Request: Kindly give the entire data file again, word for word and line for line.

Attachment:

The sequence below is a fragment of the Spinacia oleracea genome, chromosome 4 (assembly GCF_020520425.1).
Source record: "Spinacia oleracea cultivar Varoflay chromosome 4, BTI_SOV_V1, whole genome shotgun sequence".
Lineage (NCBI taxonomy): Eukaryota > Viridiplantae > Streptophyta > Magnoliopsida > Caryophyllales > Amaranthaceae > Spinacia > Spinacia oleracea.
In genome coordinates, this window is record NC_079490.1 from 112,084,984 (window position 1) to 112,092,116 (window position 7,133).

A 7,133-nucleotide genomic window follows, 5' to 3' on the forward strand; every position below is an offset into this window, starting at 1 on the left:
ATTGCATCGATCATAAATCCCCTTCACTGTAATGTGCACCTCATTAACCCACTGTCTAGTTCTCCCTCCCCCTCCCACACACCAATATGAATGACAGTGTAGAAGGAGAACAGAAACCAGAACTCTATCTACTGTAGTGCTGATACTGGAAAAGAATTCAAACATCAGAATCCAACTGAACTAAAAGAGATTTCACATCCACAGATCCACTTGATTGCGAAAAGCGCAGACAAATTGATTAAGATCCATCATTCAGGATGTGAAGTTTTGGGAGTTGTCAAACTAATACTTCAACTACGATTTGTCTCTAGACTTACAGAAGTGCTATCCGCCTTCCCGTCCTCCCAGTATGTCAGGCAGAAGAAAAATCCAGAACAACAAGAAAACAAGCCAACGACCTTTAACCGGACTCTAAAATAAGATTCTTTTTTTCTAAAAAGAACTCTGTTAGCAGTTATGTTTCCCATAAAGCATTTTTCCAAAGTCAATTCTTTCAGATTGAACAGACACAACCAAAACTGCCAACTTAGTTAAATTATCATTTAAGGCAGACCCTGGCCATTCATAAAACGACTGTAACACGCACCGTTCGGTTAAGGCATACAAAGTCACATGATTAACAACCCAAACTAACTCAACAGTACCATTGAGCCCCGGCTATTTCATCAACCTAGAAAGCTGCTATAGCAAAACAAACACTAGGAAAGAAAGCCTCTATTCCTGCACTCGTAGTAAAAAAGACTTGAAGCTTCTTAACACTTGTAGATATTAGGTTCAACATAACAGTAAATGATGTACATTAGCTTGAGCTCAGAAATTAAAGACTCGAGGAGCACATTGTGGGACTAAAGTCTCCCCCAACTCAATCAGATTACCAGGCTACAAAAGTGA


The sequence below is a fragment of the Spinacia oleracea genome, chromosome 4 (assembly GCF_020520425.1).
Source record: "Spinacia oleracea cultivar Varoflay chromosome 4, BTI_SOV_V1, whole genome shotgun sequence".
Lineage (NCBI taxonomy): Eukaryota > Viridiplantae > Streptophyta > Magnoliopsida > Caryophyllales > Amaranthaceae > Spinacia > Spinacia oleracea.
In genome coordinates, this window is record NC_079490.1 from 112,084,984 (window position 1) to 112,092,116 (window position 7,133).

A 7,133-nucleotide genomic window follows, 5' to 3' on the forward strand; every position below is an offset into this window, starting at 1 on the left:
ATTGCATCGATCATAAATCCCCTTCACTGTAATGTGCACCTCATTAACCCACTGTCTAGTTCTCCCTCCCCCTCCCACACACCAATATGAATGACAGTGTAGAAGGAGAACAGAAACCAGAACTCTATCTACTGTAGTGCTGATACTGGAAAAGAATTCAAACATCAGAATCCAACTGAACTAAAAGAGATTTCACATCCACAGATCCACTTGATTGCGAAAAGCGCAGACAAATTGATTAAGATCCATCATTCAGGATGTGAAGTTTTGGGAGTTGTCAAACTAATACTTCAACTACGATTTGTCTCTAGACTTACAGAAGTGCTATCCGCCTTCCCGTCCTCCCAGTATGTCAGGCAGAAGAAAAATCCAGAACAACAAGAAAACAAGCCAACGACCTTTAACCGGACTCTAAAATAAGATTCTTTTTTTCTAAAAAGAACTCTGTTAGCAGTTATGTTTCCCATAAAGCATTTTTCCAAAGTCAATTCTTTCAGATTGAACAGACACAACCAAAACTGCCAACTTAGTTAAATTATCATTTAAGGCAGACCCTGGCCATTCATAAAACGACTGTAACACGCACCGTTCGGTTAAGGCATACAAAGTCACATGATTAACAACCCAAACTAACTCAACAGTACCATTGAGCCCCGGCTATTTCATCAACCTAGAAAGCTGCTATAGCAAAACAAACACTAGGAAAGAAAGCCTCTATTCCTGCACTCGTAGTAAAAAAGACTTGAAGCTTCTTAACACTTGTAGATATTAGGTTCAACATAACAGTAAATGATGTACATTAGCTTGAGCTCAGAAATTAAAGACTCGAGGAGCACATTGTGGGACTAAAGTCTCCCCCAACTCAATCAGATTACCAGGCTACAAAAGTGA